Justin Gimelstob on balancing school and college sports

Business News | 18 May |

Playing a college sport while balancing college coursework is a lot like juggling two full-time jobs. Add in a social life, family responsibilities, and any other extracurricular activities, and your schedule is bound to become overwhelming.

Excelling as both a student and an athlete is not easy, but it definitely isn’t impossible. Former professional tennis player and UCLA academic all-American and national champion, Justin Gimelstob offers these tips for staying on track, both academically and athletically.

Keep a Planner

Even with all of the benefits of technology, Justin Gimelstob still believes in the value of having a tangible daily planner to stay organized.   The planner should be in addition to, not in spite of, all of the benefits of modern technology and devices.  The ideal fit is the combination of the paper planner synced with your electronic devices along with setting electronic alerts. Use your planner to keep track of everything: your class schedule, assignment and test dates, social commitments, practice, fitness and game schedules, along with everything else.  Every night look at the next day’s schedule in order to be best prepared.

Also, Justin Gimelstob feels strongly in making to-do lists.  Athletes are very goal oriented, so having tangible reminders help keep you focused and organized.   It is important to find something that will keep you on task and give you a sense of accomplishment when you cross an item off the list.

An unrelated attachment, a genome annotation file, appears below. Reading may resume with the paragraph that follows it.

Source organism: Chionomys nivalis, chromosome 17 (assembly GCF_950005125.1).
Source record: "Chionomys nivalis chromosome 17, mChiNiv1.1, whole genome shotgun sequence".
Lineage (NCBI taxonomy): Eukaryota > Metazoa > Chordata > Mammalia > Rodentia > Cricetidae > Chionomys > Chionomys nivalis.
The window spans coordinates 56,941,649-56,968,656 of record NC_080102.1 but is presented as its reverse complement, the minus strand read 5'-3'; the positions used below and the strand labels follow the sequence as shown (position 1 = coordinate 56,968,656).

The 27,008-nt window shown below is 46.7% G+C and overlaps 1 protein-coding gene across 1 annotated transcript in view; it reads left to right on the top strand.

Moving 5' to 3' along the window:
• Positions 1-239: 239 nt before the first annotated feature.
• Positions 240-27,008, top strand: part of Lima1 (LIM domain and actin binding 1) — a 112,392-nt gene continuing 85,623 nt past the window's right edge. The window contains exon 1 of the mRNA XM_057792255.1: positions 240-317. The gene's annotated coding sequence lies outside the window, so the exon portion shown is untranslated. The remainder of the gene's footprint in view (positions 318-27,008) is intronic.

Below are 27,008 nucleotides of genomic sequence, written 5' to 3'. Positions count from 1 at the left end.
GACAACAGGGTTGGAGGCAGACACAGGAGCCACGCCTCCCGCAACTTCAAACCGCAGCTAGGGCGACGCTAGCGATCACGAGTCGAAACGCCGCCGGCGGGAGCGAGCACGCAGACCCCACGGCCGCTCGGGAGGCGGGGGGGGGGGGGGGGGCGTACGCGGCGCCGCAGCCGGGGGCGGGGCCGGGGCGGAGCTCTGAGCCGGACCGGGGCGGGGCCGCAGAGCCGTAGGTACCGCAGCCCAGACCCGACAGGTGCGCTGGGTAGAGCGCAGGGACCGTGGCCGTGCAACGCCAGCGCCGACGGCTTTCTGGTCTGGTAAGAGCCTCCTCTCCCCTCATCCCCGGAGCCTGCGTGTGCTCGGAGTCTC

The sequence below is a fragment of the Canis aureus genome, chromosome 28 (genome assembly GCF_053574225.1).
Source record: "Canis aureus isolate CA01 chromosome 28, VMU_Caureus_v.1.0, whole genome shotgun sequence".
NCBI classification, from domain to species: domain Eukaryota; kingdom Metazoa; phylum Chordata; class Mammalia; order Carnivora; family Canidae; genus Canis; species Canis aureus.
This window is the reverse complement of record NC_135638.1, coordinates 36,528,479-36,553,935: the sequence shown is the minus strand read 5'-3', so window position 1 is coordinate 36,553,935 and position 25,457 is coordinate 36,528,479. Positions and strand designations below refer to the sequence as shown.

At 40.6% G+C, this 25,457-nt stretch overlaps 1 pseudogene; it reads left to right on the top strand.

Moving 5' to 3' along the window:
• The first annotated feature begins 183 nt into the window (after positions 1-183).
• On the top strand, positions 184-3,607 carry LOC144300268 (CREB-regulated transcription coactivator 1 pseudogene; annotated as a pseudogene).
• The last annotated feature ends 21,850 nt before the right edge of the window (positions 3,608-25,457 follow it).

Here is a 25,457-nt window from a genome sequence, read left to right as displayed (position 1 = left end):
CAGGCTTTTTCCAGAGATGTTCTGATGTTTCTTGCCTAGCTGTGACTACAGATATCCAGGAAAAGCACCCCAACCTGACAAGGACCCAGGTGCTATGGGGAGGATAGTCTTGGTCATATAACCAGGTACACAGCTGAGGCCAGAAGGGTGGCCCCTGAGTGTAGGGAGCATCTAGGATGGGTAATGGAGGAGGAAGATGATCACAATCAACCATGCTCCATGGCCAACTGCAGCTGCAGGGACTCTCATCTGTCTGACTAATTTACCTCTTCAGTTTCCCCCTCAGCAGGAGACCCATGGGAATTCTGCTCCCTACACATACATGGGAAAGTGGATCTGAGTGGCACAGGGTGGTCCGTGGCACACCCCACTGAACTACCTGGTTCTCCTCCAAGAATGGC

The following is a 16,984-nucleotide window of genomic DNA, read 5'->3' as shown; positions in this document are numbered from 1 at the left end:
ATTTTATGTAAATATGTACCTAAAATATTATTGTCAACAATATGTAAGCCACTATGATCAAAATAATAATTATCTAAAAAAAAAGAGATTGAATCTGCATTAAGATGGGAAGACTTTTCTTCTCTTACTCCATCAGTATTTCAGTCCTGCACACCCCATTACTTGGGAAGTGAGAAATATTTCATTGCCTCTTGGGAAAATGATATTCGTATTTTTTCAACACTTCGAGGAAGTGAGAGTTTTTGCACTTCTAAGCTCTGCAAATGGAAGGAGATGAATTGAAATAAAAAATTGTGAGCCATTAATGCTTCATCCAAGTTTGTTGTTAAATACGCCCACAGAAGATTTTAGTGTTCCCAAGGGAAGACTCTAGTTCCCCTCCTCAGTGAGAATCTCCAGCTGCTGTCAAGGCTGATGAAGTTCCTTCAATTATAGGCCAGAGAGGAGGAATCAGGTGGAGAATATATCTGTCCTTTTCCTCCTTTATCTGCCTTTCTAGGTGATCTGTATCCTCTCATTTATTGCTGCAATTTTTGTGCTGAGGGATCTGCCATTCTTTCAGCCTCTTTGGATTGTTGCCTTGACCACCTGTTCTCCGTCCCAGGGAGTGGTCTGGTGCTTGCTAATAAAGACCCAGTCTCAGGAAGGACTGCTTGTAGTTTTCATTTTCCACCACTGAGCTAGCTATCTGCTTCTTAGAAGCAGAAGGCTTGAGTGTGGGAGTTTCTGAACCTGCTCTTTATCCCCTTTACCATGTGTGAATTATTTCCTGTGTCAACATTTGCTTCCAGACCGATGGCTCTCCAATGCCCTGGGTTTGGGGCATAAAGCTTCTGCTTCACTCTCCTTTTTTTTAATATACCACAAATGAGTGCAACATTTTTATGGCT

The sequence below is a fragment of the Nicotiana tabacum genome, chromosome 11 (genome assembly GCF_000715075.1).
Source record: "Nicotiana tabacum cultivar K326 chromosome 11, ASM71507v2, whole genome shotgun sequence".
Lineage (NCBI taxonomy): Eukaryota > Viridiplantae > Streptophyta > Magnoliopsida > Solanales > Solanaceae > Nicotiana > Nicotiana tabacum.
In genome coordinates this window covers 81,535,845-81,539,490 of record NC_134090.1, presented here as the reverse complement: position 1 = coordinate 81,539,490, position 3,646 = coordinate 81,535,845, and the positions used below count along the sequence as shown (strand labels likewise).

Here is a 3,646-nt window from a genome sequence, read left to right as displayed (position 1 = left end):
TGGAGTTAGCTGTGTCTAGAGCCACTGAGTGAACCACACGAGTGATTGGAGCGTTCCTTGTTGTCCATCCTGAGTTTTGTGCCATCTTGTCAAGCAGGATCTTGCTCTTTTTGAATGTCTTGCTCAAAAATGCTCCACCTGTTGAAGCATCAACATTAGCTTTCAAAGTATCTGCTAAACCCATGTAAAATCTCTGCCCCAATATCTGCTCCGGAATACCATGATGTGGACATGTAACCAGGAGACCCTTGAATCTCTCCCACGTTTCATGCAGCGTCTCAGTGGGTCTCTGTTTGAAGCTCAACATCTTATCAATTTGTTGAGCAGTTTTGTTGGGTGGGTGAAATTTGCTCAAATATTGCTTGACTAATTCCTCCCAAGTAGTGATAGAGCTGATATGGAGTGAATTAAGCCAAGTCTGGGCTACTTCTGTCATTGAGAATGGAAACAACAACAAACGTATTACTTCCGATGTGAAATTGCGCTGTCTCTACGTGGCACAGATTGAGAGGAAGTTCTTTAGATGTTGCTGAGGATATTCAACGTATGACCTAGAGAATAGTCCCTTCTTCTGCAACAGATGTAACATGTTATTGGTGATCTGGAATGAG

Prioritize Sleep

While juggling academics, athletics, and enjoying the overall college experience, Justin Gimelstob warns you need to respect the importance of rest and sleep.  Often times in college, sleep is the area that student athletes cut first. It is imperative to prioritize sleep as it is integral to maximizing your performance in all areas.   Sleep is essential for productivity.  It is a pivotal opportunity for your body and mind to heal and regenerate.  The more you sleep, the more your mind can maximize production and do so efficiently.

Your performance, whether on the field or in the classroom, can only be as good as the energy you have to dedicate toward it. If your sleep schedule is inconsistent or deficient, your performance likely will be as well.  Justin Gimelstob understands that the college experience does and should include fun evenings.  He just recommends that they should be done in moderation and while being cognizant of your academic and athletic goals.   In addition, when anticipating a big night out, try and offset it with either a nap before or make sure you have the ability to sleep in the next day.    The body and mind of a student athlete is already taxed at a higher rate than your fellow classmates.  So, you need to be more vigilant as to how best to stay healthy.